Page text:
Tuesday, March 19, 2013

DIY Natural A-Frame Trellis Part 1

Today my boyfriend and I started making trellises for our peas, cucumbers, gourds and melons.  We had an abundance branches from cut trees.  So we dug through the pile of tree limbs matching similar size branches. 
Basically we started with a tripod.  Taking 3 branches and anchoring them together using the natural notches in the stick to lock them in place.  We wound the thickest jute I could find around the sticks, wrapping tightly and knotting in multiple places. 
We built 2 tripods close to the same height.  Then put a long, relatively straight beam across the tripods giving us a well supported a-frame.   We tied the center beam down, although it didn’t seem necessary because they are pretty sturdy as they are.
We made a couple for the house garden, and 3 others to take to our other gardens in the neighborhood.  We tied them up in little bundles so we can carry them easily and remember which branches go together.  It seems to be easier to set the frame up on site, rather than carry tripods.  Once you have some branches picked out it really only takes about 15 minutes to put together. 
And best of all these trellises are all natural and biodegradable, just compost or burn when you’re done.  We haven’t decided what to put across the sides to encourage the plants to grow up the frame.  Wire fencing, bird netting, or jute is what we are debating. Jute will work for peas and possibly for cucumbers if strung in a grid, but that will be figured out in Part 2.

Monday, March 11, 2013

Garlic Powder

We recently bought a dehydrator; which is going to make preserving herbs, fruits, peppers, etc. so much easier!  I had previously be using my oven at a low setting for hours, which I’m sure used a lot more energy than a dehydrator.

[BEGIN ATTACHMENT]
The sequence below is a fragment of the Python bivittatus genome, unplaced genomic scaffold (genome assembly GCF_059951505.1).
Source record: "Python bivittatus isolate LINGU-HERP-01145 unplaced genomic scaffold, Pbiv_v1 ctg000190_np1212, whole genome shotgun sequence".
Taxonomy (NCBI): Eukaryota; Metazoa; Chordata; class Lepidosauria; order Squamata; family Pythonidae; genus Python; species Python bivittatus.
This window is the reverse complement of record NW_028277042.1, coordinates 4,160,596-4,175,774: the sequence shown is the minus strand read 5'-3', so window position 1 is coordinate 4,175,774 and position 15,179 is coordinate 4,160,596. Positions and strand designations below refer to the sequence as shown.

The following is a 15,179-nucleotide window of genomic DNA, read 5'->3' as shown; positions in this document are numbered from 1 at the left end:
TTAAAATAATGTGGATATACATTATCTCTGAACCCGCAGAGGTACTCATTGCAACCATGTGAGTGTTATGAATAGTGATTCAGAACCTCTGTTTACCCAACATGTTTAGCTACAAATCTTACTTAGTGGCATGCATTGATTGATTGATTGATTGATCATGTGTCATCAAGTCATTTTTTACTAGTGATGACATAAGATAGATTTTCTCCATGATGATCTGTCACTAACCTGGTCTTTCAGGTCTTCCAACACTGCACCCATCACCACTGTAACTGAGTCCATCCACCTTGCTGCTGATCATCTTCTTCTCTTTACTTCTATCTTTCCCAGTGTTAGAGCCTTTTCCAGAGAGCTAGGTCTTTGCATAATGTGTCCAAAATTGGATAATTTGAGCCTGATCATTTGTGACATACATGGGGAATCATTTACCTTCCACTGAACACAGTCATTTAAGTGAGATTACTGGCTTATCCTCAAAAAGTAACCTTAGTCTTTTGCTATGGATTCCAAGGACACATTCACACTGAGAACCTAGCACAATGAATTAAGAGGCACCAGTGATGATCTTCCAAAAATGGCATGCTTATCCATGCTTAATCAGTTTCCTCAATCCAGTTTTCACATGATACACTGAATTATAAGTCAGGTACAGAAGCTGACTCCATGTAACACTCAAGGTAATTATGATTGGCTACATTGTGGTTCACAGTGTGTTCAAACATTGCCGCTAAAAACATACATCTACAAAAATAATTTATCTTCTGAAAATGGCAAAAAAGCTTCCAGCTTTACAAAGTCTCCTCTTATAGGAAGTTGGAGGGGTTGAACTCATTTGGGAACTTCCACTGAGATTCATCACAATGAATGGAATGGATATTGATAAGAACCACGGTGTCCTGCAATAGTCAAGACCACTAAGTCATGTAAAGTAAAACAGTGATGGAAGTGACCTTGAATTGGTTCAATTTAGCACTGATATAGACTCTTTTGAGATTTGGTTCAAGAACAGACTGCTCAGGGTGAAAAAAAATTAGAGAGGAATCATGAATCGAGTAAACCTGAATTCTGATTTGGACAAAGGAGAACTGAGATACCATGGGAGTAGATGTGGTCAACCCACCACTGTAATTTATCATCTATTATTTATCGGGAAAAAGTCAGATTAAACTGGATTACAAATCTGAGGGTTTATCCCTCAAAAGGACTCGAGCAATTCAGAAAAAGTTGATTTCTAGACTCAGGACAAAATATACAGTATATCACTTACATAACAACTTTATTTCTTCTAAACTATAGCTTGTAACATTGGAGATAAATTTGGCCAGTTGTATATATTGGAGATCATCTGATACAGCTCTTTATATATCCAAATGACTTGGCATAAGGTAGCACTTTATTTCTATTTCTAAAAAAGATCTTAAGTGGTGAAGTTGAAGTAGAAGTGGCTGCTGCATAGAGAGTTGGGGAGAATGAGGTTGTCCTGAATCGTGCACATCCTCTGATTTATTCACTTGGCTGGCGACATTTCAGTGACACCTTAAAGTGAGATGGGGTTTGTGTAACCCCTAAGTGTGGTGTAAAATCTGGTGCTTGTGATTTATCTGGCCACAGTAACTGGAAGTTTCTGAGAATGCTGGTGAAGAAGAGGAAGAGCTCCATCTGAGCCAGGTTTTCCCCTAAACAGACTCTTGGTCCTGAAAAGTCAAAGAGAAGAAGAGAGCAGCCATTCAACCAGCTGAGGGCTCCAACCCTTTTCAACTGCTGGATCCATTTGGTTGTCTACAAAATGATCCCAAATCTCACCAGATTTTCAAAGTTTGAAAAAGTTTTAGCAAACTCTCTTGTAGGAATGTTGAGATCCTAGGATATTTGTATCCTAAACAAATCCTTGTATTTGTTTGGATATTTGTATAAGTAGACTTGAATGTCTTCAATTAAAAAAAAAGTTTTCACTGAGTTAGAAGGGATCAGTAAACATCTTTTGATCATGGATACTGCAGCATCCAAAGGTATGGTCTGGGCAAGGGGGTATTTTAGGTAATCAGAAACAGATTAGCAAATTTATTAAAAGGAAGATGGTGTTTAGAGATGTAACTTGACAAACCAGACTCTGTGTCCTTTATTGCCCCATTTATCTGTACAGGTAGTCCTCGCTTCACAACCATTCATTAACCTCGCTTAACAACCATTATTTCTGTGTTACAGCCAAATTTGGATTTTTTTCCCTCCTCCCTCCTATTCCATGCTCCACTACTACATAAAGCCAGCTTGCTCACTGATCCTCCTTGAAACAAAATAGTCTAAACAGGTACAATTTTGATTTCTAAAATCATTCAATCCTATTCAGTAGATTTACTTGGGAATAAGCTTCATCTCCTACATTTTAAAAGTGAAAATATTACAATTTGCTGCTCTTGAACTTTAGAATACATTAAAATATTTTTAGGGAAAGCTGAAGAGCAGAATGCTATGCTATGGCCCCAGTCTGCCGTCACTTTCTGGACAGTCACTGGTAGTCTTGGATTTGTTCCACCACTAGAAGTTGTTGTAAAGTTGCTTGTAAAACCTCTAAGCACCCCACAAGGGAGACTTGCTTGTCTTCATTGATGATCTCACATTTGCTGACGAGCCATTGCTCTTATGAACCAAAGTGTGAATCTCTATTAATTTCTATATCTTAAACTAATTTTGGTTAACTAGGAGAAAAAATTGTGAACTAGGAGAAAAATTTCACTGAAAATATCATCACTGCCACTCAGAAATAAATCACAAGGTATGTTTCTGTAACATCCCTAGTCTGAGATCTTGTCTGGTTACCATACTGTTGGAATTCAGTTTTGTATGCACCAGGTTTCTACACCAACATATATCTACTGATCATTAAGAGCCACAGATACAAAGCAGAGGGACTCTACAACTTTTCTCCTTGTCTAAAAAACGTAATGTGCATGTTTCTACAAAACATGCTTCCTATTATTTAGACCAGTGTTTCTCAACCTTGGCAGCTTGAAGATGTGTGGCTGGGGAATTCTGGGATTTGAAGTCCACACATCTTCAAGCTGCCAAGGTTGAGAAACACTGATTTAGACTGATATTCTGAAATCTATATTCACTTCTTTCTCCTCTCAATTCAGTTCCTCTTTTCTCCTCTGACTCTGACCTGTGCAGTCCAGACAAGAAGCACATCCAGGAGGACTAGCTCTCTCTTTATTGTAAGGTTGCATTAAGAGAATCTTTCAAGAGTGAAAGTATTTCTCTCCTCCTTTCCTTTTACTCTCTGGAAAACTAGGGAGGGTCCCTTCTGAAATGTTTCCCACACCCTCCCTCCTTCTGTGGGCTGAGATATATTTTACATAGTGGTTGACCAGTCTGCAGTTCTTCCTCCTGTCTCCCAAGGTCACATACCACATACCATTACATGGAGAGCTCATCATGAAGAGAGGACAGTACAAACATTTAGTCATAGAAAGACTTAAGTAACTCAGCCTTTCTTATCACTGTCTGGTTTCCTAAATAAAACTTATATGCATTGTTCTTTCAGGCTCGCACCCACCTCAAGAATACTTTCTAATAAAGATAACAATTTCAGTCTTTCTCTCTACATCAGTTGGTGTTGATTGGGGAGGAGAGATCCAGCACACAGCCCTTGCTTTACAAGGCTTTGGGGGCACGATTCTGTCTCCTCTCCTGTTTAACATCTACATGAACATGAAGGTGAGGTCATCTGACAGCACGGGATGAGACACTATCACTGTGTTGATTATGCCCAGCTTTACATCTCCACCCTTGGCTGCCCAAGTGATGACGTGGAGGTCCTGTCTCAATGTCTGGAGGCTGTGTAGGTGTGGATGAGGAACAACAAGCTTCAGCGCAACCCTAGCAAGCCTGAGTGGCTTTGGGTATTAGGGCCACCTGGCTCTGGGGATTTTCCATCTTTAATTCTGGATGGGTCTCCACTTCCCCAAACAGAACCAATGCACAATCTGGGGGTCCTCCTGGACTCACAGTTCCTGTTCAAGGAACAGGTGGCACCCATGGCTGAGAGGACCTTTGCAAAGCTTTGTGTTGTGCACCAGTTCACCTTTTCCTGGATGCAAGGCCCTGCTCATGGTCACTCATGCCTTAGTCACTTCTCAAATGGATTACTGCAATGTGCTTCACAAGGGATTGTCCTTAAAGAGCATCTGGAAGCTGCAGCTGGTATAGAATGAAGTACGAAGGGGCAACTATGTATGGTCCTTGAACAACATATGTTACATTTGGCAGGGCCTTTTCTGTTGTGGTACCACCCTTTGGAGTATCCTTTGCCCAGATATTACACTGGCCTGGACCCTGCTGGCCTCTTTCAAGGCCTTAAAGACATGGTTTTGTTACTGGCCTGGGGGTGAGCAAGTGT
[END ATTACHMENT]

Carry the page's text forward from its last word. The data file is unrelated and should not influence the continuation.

Since we don’t have much in the garden ripe for preserving right now, I decided to make garlic powder for my first project.  I love garlic powder, but I just can’t bring myself to buy that preservative filled powder at the grocery store. 
I used 5 heads of garlic.  Unwrapped all the cloves, sliced them up and dehydrated them at 105° F for around 24 hours.  Next time I will slice the garlic thinner to speed it up.
I ground the brittle cloves up in a blender, strained out the big clumps and reground them until I had nice smooth powder.    
My 5 heads of garlic filled up a half pint mason jar.
It tastes amazing, the house smells wonderful and I can’t stop putting it on everything!  Pasta, pizza, calzones, veggies, eggs, salads, breads.  We are going to put this dehydrator to very good use!

Monday, March 4, 2013

Homemade Spinach and Mushroom Ravioli

Well I think this is the hardest I’ve ever worked for a meal.  My boyfriend and I were sweating by the time we finished hand rolling our pasta; we are definitely ready to invest in a pasta roller!  We also made a fresh batch of pasta sauce and baked bread sticks, but the ravioli was the real accomplishment.



1 CUP chopped mushrooms and spinach (substitute or add any veggies / herbs you like)
1 CUP ricotta cheese
2 eggs

Store in refrigerator until ready to use



2 CUPS whole wheat flour (or other grains)
3 eggs
Pinch of salt
Knead dough for 10 minutes then roll flat either by hand or preferably with a pasta roller :)

Flatten until it’s as thin as a penny.

Then place spoonfuls of filling on one side of pasta, fold in half and press around seams to encase filling.
Cut between raviolis with pizza cutter or knife and press edges together with a fork.
Cover raviolis with flour to keep them from sticking to one another.
Cook in boiling water for 5-10 minutes, until raviolis float.

Drain water and add sauce.

I have to say, as much work as it was; these are the best raviolis I’ve ever eaten!   Such a simple and versatile recipe too, I will be making these again.

Printable recipe here.

Sunday, March 3, 2013

Sarsaparilla Soda

No matter how hard I try to cut soda out of my diet, I just can’t help but grab one every once in a while!  So it might as well be homemade.

For the first time around I bought a couple soda extracts from my local brewery supplier, sarsaparilla and birch beer.  Which it turns out, both are basically just root beer, coming from different plants but similar in taste.

Recipe went as follows…

Rehydrate 1 tsp brewer’s yeast in warm water.
Combine soda extract, 4 lbs (or 8 cups) sugar with enough warm water to dissolve.

Stir in yeast and add warm water until you have 4 gallons of soda.

Fill bottles leaving 1-2 inches of head space.

Age 3-4 days at room temperature, then store in cool, dark place for total aging of 2 weeks
Refrigerate and enjoy! 
(My 4 gallons filled 28 12 oz. glass bottles and 2 2 liter soda bottles)

Can’t wait, it already tastes good, just needs to carbonate.